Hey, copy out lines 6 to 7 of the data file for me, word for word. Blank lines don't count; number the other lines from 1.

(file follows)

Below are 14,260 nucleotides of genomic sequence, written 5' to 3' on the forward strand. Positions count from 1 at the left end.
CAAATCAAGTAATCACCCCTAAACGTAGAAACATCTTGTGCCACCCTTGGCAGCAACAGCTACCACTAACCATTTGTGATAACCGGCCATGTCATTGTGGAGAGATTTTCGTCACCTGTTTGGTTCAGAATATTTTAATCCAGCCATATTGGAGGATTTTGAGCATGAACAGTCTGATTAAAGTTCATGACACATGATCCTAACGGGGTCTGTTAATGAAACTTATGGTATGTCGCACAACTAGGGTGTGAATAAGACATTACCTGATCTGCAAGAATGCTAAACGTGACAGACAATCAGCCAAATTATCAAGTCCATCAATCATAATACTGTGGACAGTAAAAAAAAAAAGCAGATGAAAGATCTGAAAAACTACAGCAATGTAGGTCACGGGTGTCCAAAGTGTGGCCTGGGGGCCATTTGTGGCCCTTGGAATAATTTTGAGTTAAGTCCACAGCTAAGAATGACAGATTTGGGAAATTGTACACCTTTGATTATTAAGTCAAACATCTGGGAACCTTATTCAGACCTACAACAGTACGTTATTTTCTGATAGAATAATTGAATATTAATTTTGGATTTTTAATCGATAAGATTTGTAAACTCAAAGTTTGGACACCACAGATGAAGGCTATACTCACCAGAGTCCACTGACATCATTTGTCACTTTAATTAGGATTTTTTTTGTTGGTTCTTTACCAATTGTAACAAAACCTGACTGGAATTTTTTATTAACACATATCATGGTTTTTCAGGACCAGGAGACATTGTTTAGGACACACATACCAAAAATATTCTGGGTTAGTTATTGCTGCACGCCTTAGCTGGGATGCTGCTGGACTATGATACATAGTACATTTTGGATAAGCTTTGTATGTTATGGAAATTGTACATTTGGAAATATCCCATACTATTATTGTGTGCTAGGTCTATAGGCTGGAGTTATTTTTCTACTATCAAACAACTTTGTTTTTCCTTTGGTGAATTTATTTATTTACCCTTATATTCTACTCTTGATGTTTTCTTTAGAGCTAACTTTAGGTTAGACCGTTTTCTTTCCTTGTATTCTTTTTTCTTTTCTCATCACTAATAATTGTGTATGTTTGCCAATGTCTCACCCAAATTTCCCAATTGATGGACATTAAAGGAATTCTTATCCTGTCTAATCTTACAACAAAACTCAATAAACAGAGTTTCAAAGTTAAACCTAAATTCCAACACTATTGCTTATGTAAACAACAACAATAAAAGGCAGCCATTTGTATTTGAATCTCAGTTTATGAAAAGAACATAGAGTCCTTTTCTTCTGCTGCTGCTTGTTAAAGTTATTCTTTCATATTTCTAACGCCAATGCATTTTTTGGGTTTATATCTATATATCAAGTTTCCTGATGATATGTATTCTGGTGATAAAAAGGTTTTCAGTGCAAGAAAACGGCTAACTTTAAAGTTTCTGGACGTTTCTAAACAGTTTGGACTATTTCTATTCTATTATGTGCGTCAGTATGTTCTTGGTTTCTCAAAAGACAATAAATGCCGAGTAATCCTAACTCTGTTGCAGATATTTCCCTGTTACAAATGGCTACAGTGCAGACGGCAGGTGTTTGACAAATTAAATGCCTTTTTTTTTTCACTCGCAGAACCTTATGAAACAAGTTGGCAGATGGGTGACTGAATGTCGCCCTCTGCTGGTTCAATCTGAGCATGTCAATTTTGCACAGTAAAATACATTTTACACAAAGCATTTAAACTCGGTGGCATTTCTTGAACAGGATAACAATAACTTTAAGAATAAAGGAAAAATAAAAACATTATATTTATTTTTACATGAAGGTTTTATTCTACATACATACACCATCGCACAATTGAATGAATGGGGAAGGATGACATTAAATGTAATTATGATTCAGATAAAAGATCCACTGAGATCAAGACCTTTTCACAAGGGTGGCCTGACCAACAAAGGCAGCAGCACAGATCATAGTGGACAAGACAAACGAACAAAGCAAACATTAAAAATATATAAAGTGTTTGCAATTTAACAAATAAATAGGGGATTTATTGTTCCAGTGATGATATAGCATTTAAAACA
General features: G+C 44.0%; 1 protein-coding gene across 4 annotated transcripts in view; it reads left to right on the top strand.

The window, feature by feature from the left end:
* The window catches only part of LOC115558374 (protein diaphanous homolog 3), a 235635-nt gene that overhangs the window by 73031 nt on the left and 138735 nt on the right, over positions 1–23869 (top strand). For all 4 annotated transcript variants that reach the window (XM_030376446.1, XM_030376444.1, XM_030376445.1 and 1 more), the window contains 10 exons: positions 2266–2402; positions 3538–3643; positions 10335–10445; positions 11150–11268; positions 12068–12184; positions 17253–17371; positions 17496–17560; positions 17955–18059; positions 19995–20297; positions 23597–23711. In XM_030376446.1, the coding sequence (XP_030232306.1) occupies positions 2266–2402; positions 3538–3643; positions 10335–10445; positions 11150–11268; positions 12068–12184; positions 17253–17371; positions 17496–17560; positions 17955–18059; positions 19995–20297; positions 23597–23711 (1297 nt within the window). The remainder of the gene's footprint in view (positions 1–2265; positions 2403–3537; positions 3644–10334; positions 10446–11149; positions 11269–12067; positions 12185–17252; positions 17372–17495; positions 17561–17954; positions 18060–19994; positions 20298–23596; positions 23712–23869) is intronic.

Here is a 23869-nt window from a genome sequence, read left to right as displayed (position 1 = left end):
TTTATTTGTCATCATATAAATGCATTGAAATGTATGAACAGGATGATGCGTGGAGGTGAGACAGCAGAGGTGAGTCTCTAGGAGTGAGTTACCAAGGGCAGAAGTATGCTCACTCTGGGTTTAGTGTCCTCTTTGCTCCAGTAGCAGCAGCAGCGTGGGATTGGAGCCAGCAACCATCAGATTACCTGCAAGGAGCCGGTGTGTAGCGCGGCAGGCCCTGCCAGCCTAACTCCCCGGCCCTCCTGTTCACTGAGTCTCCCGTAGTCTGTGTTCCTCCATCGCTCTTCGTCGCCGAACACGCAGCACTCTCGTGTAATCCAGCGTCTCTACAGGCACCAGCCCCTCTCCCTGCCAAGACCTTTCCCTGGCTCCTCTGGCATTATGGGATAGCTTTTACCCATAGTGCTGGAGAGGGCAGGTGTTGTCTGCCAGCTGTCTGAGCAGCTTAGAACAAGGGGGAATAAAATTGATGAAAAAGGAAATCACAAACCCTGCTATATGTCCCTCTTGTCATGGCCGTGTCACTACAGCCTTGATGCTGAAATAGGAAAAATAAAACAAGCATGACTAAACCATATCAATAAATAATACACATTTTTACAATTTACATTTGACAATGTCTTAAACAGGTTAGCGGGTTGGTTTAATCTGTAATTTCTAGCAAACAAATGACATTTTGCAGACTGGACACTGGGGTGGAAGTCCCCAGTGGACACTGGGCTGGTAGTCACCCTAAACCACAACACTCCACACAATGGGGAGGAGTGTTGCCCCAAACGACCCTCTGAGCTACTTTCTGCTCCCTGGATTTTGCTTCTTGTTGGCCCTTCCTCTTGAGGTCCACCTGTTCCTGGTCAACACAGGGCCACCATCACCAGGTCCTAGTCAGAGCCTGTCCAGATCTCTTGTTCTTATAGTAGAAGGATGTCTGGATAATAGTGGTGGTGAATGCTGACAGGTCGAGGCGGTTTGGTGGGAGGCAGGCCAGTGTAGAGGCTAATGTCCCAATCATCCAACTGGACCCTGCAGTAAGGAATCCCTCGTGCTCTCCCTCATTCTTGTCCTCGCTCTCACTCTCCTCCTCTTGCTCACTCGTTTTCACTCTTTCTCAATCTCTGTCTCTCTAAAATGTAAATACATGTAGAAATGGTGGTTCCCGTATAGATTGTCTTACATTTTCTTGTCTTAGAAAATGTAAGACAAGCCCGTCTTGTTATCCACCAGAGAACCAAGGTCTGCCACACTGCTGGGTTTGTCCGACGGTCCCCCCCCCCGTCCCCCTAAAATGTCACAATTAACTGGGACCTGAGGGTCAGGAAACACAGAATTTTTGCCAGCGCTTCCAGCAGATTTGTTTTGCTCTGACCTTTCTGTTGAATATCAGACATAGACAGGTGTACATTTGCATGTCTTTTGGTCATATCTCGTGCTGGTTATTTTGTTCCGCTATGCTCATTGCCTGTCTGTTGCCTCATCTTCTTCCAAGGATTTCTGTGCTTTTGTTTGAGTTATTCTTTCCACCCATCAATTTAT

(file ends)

Here is a 23869-nt window from a genome sequence, read left to right as displayed (position 1 = left end):
TTTATTTGTCATCATATAAATGCATTGAAATGTATGAACAGGATGATGCGTGGAGGTGAGACAGCAGAGGTGAGTCTCTAGGAGTGAGTTACCAAGGGCAGAAGTATGCTCACTCTGGGTTTAGTGTCCTCTTTGCTCCAGTAGCAGCAGCAGCGTGGGATTGGAGCCAGCAACCATCAGATTACCTGCAAGGAGCCGGTGTGTAGCGCGGCAGGCCCTGCCAGCCTAACTCCCCGGCCCTCCTGTTCACTGAGTCTCCCGTAGTCTGTGTTCCTCCATCGCTCTTCGTCGCCGAACACGCAGCACTCTCGTGTAATCCAGCGTCTCTACAGGCACCAGCCCCTCTCCCTGCCAAGACCTTTCCCTGGCTCCTCTGGCATTATGGGATAGCTTTTACCCATAGTGCTGGAGAGGGCAGGTGTTGTCTGCCAGCTGTCTGAGCAGCTTAGAACAAGGGGGAATAAAATTGATGAAAAAGGAAATCACAAACCCTGCTATATGTCCCTCTTGTCATGGCCGTGTCACTACAGCCTTGATGCTGAAATAGGAAAAATAAAACAAGCATGACTAAACCATATCAATAAATAATACACATTTTTACAATTTACATTTGACAATGTCTTAAACAGGTTAGCGGGTTGGTTTAATCTGTAATTTCTAGCAAACAAATGACATTTTGCAGACTGGACACTGGGGTGGAAGTCCCCAGTGGACACTGGGCTGGTAGTCACCCTAAACCACAACACTCCACACAATGGGGAGGAGTGTTGCCCCAAACGACCCTCTGAGCTACTTTCTGCTCCCTGGATTTTGCTTCTTGTTGGCCCTTCCTCTTGAGGTCCACCTGTTCCTGGTCAACACAGGGCCACCATCACCAGGTCCTAGTCAGAGCCTGTCCAGATCTCTTGTTCTTATAGTAGAAGGATGTCTGGATAATAGTGGTGGTGAATGCTGACAGGTCGAGGCGGTTTGGTGGGAGGCAGGCCAGTGTAGAGGCTAATGTCCCAATCATCCAACTGGACCCTGCAGTAAGGAATCCCTCGTGCTCTCCCTCATTCTTGTCCTCGCTCTCACTCTCCTCCTCTTGCTCACTCGTTTTCACTCTTTCTCAATCTCTGTCTCTCTAAAATGTAAATACATGTAGAAATGGTGGTTCCCGTATAGATTGTCTTACATTTTCTTGTCTTAGAAAATGTAAGACAAGCCCGTCTTGTTATCCACCAGAGAACCAAGGTCTGCCACACTGCTGGGTTTGTCCGACGGTCCCCCCCCCCGTCCCCCTAAAATGTCACAATTAACTGGGACCTGAGGGTCAGGAAACACAGAATTTTTGCCAGCGCTTCCAGCAGATTTGTTTTGCTCTGACCTTTCTGTTGAATATCAGACATAGACAGGTGTACATTTGCATGTCTTTTGGTCATATCTCGTGCTGGTTATTTTGTTCCGCTATGCTCATTGCCTGTCTGTTGCCTCATCTTCTTCCAAGGATTTCTGTGCTTTTGTTTGAGTTATTCTTTCCACCCATCAATTTAT